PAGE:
Are individuals allowed to have service animals in a rental unit that has a “no pets” policy?

Individuals with disabilities may ask the housing provider to make a reasonable accommodation to a “no pets” policy. Tenants may be required to show proof of disability and a verification of the need for a service animal. However, housing providers cannot ask about the nature of the disability. Housing providers cannot ask for a pet deposit, but tenants are responsible for damages caused by a service animal. Tenants are not required to show proof of training, as service animals are not required to have training certification.

What is meant by an “accessible” building or route?

The term “accessible” means that the public or common use areas of a building can be approached, entered, and used by individuals with physical disabilities. These attributes would be considered an accessible route, which means a continuous unobstructed path connecting accessible elements and spaces in a building or within a site that can be negotiated by a person with a severe disability using a wheelchair, and that is also safe for and usable by people with other disabilities. Interior accessible routes may include corridors, floors, ramps, elevators and lifts. Exterior accessible routes may include parking access aisles, curb ramps, walks, ramps and lifts. Accessibility guidelines will cover hallway width, doorways, thresholds, ramp dimensions, and height/reach ranges for elevators. Specific information can be found in the Fair Housing Accessibility Guidelines.

What are the guidelines for ramp construction?

Ramps are built with rise (height) and run (length) dimensions measured in inches. The least possible slope should be used for any ramp to reduce fatigue and increase safety. The Americans with Disabilities Act Accessibility Guidelines (ADAAG) sets the slope of a ramp in new construction to be 1:12 (1” of rise for every 12” of run). The maximum rise for any run should be 30”. Space limitations at existing sites, buildings or facilities may impede the use of a 1:12 slope. In such instances slopes of 1:10 and 1:8 are acceptable. Slopes greater than 1:8 are not allowed under the ADAAG. The minimum clear width of a ramp shall be 36”. Landings, handrails, cross slopes, surfaces, edge protection and outdoor conditions should also be taken into account when constructing a ramp. To review the specific guidelines visit the following website:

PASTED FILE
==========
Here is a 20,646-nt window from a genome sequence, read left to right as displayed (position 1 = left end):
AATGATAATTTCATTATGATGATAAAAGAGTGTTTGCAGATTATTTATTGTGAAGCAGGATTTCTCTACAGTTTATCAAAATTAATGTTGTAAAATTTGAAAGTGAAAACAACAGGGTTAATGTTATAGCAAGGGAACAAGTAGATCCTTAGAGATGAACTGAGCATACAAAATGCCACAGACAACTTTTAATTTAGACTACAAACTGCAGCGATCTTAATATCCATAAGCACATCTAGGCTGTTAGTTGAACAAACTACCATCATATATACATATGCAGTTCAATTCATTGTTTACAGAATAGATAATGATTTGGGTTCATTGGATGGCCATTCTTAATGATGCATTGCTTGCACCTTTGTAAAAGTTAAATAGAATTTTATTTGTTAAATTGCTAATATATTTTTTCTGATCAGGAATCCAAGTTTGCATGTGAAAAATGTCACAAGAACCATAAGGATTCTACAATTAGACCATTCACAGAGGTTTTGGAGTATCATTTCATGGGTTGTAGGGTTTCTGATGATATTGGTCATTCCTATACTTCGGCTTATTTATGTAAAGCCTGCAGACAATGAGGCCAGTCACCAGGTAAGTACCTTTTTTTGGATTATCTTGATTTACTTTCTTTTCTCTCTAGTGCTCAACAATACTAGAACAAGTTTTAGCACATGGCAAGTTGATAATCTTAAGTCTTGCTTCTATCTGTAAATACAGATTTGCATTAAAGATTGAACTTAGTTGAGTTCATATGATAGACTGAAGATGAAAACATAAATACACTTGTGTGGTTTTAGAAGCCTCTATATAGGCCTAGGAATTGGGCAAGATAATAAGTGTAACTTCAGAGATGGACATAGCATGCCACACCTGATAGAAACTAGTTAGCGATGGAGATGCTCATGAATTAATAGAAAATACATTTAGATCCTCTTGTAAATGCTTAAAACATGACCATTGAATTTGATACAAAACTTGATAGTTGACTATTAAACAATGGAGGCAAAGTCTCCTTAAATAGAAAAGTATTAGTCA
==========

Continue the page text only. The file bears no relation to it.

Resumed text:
Do tenants have any rights to make reasonable modifications to their rental dwellings?

Under the Fair Housing Act, landlords may not prohibit tenants with disabilities from making their individual units accessible, although they may require that the modifications be completed in a “professional manner” and in compliance with applicable building codes. The costs of these modifications are generally the responsibility of the tenant.

Is there a requirement to restore the modifications to the original status upon vacating the premise?

A tenant may be required to restore the unit to the original condition if a modification will interfere with the housing provider’s or the next tenant’s use and enjoyment of the premises. For example, a tenant is not required to restore a widened doorway to a narrow doorway. However, the housing provider may require that grab bars be removed and the wall patched (although the supporting materials inside the wall can remain). In addition, the landlord may require an escrow account up to the same amount of the modifications to return the unit to its original condition.

What are some easy modifications to doors and entrances?

Accessing door handles and traversing over thresholds are common difficulties an individual with a disability may encounter. Threshold refers to the ground or floor area in a doorway. It is where the flooring begins or ends and/or where the door casing is sealed. A passageway from one room to another may also have a threshold. Threshold ramps are available to make these areas more accessible. Additionally, accessibility resources state that doorways should provide at least a 32” wide passage, with the door open, to provide clearance for individuals using wheeled mobility aids and walkers. If a doorway cannot be adjusted for width, there are several options for making the doorway accessible. Standard door hinges can be replaced with offset hinges to gain approximately two inches in the doorway. Using a folding door or removing the door can also make the doorway more accessible.